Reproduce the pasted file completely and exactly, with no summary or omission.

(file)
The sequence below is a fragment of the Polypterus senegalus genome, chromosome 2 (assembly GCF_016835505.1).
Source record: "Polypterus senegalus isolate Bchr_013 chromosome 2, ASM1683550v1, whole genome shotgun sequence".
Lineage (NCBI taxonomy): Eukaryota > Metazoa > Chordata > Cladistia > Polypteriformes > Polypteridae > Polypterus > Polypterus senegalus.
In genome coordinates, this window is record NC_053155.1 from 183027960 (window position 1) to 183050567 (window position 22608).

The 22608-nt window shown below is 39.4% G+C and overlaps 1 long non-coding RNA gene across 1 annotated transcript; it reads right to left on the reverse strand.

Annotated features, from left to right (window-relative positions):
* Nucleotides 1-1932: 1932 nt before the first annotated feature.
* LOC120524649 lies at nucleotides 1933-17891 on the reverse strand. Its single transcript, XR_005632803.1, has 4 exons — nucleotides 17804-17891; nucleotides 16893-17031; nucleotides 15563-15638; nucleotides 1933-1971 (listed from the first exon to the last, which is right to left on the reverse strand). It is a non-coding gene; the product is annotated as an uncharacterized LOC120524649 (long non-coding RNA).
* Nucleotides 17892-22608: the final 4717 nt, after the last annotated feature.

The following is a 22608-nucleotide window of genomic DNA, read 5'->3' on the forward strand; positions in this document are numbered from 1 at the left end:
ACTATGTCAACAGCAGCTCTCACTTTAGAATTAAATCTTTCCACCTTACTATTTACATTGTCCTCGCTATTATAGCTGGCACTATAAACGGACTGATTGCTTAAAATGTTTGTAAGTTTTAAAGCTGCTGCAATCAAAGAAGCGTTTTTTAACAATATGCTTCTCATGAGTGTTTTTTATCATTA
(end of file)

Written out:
The sequence below is a fragment of the Polypterus senegalus genome, chromosome 2 (assembly GCF_016835505.1).
Source record: "Polypterus senegalus isolate Bchr_013 chromosome 2, ASM1683550v1, whole genome shotgun sequence".
Lineage (NCBI taxonomy): Eukaryota > Metazoa > Chordata > Cladistia > Polypteriformes > Polypteridae > Polypterus > Polypterus senegalus.
In genome coordinates, this window is record NC_053155.1 from 183027960 (window position 1) to 183050567 (window position 22608).

The 22608-nt window shown below is 39.4% G+C and overlaps 1 long non-coding RNA gene across 1 annotated transcript; it reads right to left on the reverse strand.

Annotated features, from left to right (window-relative positions):
* Nucleotides 1-1932: 1932 nt before the first annotated feature.
* LOC120524649 lies at nucleotides 1933-17891 on the reverse strand. Its single transcript, XR_005632803.1, has 4 exons — nucleotides 17804-17891; nucleotides 16893-17031; nucleotides 15563-15638; nucleotides 1933-1971 (listed from the first exon to the last, which is right to left on the reverse strand). It is a non-coding gene; the product is annotated as an uncharacterized LOC120524649 (long non-coding RNA).
* Nucleotides 17892-22608: the final 4717 nt, after the last annotated feature.

The following is a 22608-nucleotide window of genomic DNA, read 5'->3' on the forward strand; positions in this document are numbered from 1 at the left end:
ACTATGTCAACAGCAGCTCTCACTTTAGAATTAAATCTTTCCACCTTACTATTTACATTGTCCTCGCTATTATAGCTGGCACTATAAACGGACTGATTGCTTAAAATGTTTGTAAGTTTTAAAGCTGCTGCAATCAAAGAAGCGTTTTTTAACAATATGCTTCTCATGAGTGTTTTTTATCATTA